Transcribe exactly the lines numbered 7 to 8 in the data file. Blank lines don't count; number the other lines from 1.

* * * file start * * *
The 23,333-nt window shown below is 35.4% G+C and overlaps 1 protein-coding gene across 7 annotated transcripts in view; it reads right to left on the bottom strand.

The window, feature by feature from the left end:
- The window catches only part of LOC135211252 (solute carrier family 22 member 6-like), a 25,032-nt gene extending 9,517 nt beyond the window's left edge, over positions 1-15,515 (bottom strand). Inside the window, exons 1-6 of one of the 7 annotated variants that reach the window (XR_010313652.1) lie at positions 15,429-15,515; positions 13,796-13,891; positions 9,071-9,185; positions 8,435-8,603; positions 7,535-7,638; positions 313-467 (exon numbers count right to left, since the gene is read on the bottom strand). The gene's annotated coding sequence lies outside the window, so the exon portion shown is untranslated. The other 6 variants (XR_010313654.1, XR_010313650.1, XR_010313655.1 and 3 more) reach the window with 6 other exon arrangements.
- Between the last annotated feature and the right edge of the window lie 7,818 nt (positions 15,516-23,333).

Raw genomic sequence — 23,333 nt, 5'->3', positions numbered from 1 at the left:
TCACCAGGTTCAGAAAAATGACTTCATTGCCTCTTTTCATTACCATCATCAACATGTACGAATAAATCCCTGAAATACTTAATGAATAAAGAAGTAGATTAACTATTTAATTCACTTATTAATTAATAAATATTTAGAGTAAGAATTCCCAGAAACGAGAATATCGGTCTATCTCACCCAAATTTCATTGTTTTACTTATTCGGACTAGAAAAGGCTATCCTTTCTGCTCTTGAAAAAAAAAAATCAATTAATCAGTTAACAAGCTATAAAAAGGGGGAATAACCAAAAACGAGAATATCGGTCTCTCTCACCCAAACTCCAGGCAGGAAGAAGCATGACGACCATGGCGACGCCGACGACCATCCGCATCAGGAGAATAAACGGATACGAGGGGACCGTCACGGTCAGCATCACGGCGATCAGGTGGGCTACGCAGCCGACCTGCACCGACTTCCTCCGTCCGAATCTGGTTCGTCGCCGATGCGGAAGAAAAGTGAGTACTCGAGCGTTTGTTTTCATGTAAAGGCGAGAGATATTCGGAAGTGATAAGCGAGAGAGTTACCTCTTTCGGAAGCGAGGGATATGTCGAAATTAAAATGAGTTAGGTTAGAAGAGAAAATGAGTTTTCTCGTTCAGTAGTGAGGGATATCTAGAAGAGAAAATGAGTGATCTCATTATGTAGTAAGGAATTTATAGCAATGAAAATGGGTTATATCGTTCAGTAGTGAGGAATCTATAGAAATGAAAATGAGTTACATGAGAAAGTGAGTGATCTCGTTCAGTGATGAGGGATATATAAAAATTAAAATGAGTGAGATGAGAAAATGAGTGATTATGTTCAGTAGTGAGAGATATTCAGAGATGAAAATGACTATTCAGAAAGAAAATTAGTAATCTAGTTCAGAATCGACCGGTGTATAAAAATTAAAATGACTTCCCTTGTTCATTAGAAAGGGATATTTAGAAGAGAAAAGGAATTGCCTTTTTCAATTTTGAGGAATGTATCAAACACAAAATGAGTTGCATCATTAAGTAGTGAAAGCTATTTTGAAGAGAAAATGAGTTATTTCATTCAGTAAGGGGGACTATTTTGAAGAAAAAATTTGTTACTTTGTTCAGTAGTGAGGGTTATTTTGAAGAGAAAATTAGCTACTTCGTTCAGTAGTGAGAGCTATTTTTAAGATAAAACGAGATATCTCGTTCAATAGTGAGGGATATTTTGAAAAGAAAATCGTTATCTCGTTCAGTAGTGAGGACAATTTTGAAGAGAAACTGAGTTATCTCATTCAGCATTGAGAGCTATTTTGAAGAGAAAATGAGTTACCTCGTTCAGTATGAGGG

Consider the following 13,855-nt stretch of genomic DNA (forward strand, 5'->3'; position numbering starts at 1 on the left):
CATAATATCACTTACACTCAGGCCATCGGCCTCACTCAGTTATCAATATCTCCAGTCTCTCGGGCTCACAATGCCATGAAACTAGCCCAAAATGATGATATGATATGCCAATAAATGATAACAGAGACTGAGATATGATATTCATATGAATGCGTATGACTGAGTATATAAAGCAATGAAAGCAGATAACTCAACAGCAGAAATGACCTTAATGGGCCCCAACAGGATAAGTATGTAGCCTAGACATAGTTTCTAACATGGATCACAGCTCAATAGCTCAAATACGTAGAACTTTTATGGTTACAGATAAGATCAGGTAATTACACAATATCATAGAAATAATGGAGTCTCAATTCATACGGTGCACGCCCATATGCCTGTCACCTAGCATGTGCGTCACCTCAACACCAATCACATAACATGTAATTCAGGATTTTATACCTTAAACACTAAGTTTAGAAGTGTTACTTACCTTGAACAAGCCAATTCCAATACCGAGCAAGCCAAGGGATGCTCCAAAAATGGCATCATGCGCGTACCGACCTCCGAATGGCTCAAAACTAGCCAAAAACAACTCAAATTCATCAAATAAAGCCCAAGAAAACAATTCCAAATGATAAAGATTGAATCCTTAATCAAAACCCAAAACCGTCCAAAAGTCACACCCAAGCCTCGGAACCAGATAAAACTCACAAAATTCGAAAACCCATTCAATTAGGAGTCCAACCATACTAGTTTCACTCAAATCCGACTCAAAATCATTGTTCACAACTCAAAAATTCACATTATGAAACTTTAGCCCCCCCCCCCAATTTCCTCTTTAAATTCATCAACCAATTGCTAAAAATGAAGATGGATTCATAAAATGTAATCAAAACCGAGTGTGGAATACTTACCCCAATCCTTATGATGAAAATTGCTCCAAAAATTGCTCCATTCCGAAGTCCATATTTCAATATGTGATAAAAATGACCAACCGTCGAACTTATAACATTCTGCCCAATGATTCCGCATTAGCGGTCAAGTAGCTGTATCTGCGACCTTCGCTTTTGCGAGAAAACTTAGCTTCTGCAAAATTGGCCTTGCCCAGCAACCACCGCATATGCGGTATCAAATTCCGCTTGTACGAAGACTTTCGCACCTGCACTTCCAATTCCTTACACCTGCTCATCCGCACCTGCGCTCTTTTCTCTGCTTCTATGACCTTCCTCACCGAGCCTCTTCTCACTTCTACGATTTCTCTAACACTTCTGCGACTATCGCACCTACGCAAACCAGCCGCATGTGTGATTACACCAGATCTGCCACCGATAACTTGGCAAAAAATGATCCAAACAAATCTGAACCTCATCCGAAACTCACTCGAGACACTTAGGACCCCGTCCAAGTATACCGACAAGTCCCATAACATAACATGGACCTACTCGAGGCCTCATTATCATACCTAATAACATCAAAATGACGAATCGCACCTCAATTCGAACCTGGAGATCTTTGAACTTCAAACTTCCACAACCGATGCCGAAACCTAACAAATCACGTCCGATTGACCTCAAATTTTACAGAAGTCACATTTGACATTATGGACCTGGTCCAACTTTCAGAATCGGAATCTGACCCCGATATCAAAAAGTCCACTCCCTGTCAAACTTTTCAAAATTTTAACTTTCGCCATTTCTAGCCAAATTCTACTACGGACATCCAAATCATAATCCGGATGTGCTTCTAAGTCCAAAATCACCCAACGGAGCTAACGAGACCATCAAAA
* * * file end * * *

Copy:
Consider the following 13,855-nt stretch of genomic DNA (forward strand, 5'->3'; position numbering starts at 1 on the left):
CATAATATCACTTACACTCAGGCCATCGGCCTCACTCAGTTATCAATATCTCCAGTCTCTCGGGCTCACAATGCCATGAAACTAGCCCAAAATGATGATATGATATGCCAATAAATGATAACAGAGACTGAGATATGATATTCATATGAATGCGTATGACTGAGTATATAAAGCAATGAAAGCAGATAACTCAACAGCAGAAATGACCTTAATGGGCCCCAACAGGATAAGTATGTAGCCTAGACATAGTTTCTAACATGGATCACAGCTCAATAGCTCAAATACGTAGAACTTTTATGGTTACAGATAAGATCAGGTAATTACACAATATCATAGAAATAATGGAGTCTCAATTCATACGGTGCACGCCCATATGCCTGTCACCTAGCATGTGCGTCACCTCAACACCAATCACATAACATGTAATTCAGGATTTTATACCTTAAACACTAAGTTTAGAAGTGTTACTTACCTTGAACAAGCCAATTCCAATACCGAGCAAGCCAAGGGATGCTCCAAAAATGGCATCATGCGCGTACCGACCTCCGAATGGCTCAAAACTAGCCAAAAACAACTCAAATTCATCAAATAAAGCCCAAGAAAACAATTCCAAATGATAAAGATTGAATCCTTAATCAAAACCCAAAACCGTCCAAAAGTCACACCCAAGCCTCGGAACCAGATAAAACTCACAAAATTCGAAAACCCATTCAATTAGGAGTCCAACCATACTAGTTTCACTCAAATCCGACTCAAAATCATTGTTCACAACTCAAAAATTCACATTATGAAACTTTAGCCCCCCCCCCCAATTTCCTCTTTAAATTCATCAACCAATTGCTAAAAATGAAGATGGATTCATAAAATGTAATCAAAACCGAGTGTGGAATACTTACCCCAATCCTTATGATGAAAATTGCTCCAAAAATTGCTCCATTCCGAAGTCCATATTTCAATATGTGATAAAAATGACCAACCGTCGAACTTATAACATTCTGCCCAATGATTCCGCATTAGCGGTCAAGTAGCTGTATCTGCGACCTTCGCTTTTGCGAGAAAACTTAGCTTCTGCAAAATTGGCCTTGCCCAGCAACCACCGCATATGCGGTATCAAATTCCGCTTGTACGAAGACTTTCGCACCTGCACTTCCAATTCCTTACACCTGCTCATCCGCACCTGCGCTCTTTTCTCTGCTTCTATGACCTTCCTCACCGAGCCTCTTCTCACTTCTACGATTTCTCTAACACTTCTGCGACTATCGCACCTACGCAAACCAGCCGCATGTGTGATTACACCAGATCTGCCACCGATAACTTGGCAAAAAATGATCCAAACAAATCTGAACCTCATCCGAAACTCACTCGAGACACTTAGGACCCCGTCCAAGTATACCGACAAGTCCCATAACATAACATGGACCTACTCGAGGCCTCATTATCATACCTAATAACATCAAAATGACGAATCGCACCTCAATTCGAACCTGGAGATCTTTGAACTTCAAACTTCCACAACCGATGCCGAAACCTAACAAATCACGTCCGATTGACCTCAAATTTTACAGAAGTCACATTTGACATTATGGACCTGGTCCAACTTTCAGAATCGGAATCTGACCCCGATATCAAAAAGTCCACTCCCTGTCAAACTTTTCAAAATTTTAACTTTCGCCATTTCTAGCCAAATTCTACTACGGACATCCAAATCATAATCCGGATGTGCTTCTAAGTCCAAAATCACCCAACGGAGCTAACGAGACCATCAAAA